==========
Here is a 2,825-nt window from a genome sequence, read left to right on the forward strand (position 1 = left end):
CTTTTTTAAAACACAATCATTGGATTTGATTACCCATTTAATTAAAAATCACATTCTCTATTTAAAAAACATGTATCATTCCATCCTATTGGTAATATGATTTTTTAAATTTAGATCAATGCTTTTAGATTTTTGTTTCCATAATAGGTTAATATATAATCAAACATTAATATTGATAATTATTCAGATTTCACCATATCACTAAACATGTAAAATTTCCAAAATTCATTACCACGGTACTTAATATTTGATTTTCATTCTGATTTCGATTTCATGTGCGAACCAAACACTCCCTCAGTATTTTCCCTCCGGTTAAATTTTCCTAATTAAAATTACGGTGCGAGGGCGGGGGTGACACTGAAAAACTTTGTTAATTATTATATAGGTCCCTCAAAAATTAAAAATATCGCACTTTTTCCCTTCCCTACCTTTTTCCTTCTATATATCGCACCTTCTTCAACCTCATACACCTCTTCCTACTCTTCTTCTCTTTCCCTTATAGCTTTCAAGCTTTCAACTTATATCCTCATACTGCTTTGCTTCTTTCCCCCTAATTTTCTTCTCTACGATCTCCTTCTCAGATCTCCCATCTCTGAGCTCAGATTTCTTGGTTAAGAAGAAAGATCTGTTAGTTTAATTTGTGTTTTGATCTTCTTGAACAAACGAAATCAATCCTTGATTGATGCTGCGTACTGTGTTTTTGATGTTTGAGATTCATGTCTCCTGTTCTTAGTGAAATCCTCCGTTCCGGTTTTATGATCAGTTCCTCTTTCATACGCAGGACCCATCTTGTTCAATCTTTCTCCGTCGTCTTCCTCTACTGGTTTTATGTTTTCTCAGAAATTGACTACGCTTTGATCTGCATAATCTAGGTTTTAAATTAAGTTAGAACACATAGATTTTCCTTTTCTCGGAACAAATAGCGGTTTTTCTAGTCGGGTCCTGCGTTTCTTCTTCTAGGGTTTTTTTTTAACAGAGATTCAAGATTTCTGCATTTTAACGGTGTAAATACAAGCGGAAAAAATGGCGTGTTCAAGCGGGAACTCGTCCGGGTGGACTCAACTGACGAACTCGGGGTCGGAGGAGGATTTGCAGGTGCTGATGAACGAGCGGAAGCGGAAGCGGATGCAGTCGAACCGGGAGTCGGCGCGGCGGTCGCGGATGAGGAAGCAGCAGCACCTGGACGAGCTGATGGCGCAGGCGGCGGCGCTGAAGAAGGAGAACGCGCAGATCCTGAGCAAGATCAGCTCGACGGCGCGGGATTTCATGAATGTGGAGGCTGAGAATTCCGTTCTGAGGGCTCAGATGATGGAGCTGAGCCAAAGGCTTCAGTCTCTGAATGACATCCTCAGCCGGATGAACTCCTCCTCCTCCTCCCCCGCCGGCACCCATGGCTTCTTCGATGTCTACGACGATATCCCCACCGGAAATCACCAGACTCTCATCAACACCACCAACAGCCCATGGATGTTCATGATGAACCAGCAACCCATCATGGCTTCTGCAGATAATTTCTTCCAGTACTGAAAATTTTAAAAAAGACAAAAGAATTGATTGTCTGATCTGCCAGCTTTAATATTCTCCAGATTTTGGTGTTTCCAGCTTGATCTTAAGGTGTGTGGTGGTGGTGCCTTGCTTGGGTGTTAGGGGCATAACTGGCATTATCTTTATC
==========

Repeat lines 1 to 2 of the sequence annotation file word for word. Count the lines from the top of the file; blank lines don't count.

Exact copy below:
Here is a 2,825-nt window from a genome sequence, read left to right on the forward strand (position 1 = left end):
CTTTTTTAAAACACAATCATTGGATTTGATTACCCATTTAATTAAAAATCACATTCTCTATTTAAAAAACATGTATCATTCCATCCTATTGGTAATATGATTTTTTAAATTTAGATCAATGCTTTTAGATTTTTGTTTCCATAATAGGTTAATATATAATCAAACATTAATATTGATAATTATTCAGATTTCACCATATCACTAAACATGTAAAATTTCCAAAATTCATTACCACGGTACTTAATATTTGATTTTCATTCTGATTTCGATTTCATGTGCGAACCAAACACTCCCTCAGTATTTTCCCTCCGGTTAAATTTTCCTAATTAAAATTACGGTGCGAGGGCGGGGGTGACACTGAAAAACTTTGTTAATTATTATATAGGTCCCTCAAAAATTAAAAATATCGCACTTTTTCCCTTCCCTACCTTTTTCCTTCTATATATCGCACCTTCTTCAACCTCATACACCTCTTCCTACTCTTCTTCTCTTTCCCTTATAGCTTTCAAGCTTTCAACTTATATCCTCATACTGCTTTGCTTCTTTCCCCCTAATTTTCTTCTCTACGATCTCCTTCTCAGATCTCCCATCTCTGAGCTCAGATTTCTTGGTTAAGAAGAAAGATCTGTTAGTTTAATTTGTGTTTTGATCTTCTTGAACAAACGAAATCAATCCTTGATTGATGCTGCGTACTGTGTTTTTGATGTTTGAGATTCATGTCTCCTGTTCTTAGTGAAATCCTCCGTTCCGGTTTTATGATCAGTTCCTCTTTCATACGCAGGACCCATCTTGTTCAATCTTTCTCCGTCGTCTTCCTCTACTGGTTTTATGTTTTCTCAGAAATTGACTACGCTTTGATCTGCATAATCTAGGTTTTAAATTAAGTTAGAACACATAGATTTTCCTTTTCTCGGAACAAATAGCGGTTTTTCTAGTCGGGTCCTGCGTTTCTTCTTCTAGGGTTTTTTTTTAACAGAGATTCAAGATTTCTGCATTTTAACGGTGTAAATACAAGCGGAAAAAATGGCGTGTTCAAGCGGGAACTCGTCCGGGTGGACTCAACTGACGAACTCGGGGTCGGAGGAGGATTTGCAGGTGCTGATGAACGAGCGGAAGCGGAAGCGGATGCAGTCGAACCGGGAGTCGGCGCGGCGGTCGCGGATGAGGAAGCAGCAGCACCTGGACGAGCTGATGGCGCAGGCGGCGGCGCTGAAGAAGGAGAACGCGCAGATCCTGAGCAAGATCAGCTCGACGGCGCGGGATTTCATGAATGTGGAGGCTGAGAATTCCGTTCTGAGGGCTCAGATGATGGAGCTGAGCCAAAGGCTTCAGTCTCTGAATGACATCCTCAGCCGGATGAACTCCTCCTCCTCCTCCCCCGCCGGCACCCATGGCTTCTTCGATGTCTACGACGATATCCCCACCGGAAATCACCAGACTCTCATCAACACCACCAACAGCCCATGGATGTTCATGATGAACCAGCAACCCATCATGGCTTCTGCAGATAATTTCTTCCAGTACTGAAAATTTTAAAAAAGACAAAAGAATTGATTGTCTGATCTGCCAGCTTTAATATTCTCCAGATTTTGGTGTTTCCAGCTTGATCTTAAGGTGTGTGGTGGTGGTGCCTTGCTTGGGTGTTAGGGGCATAACTGGCATTATCTTTATC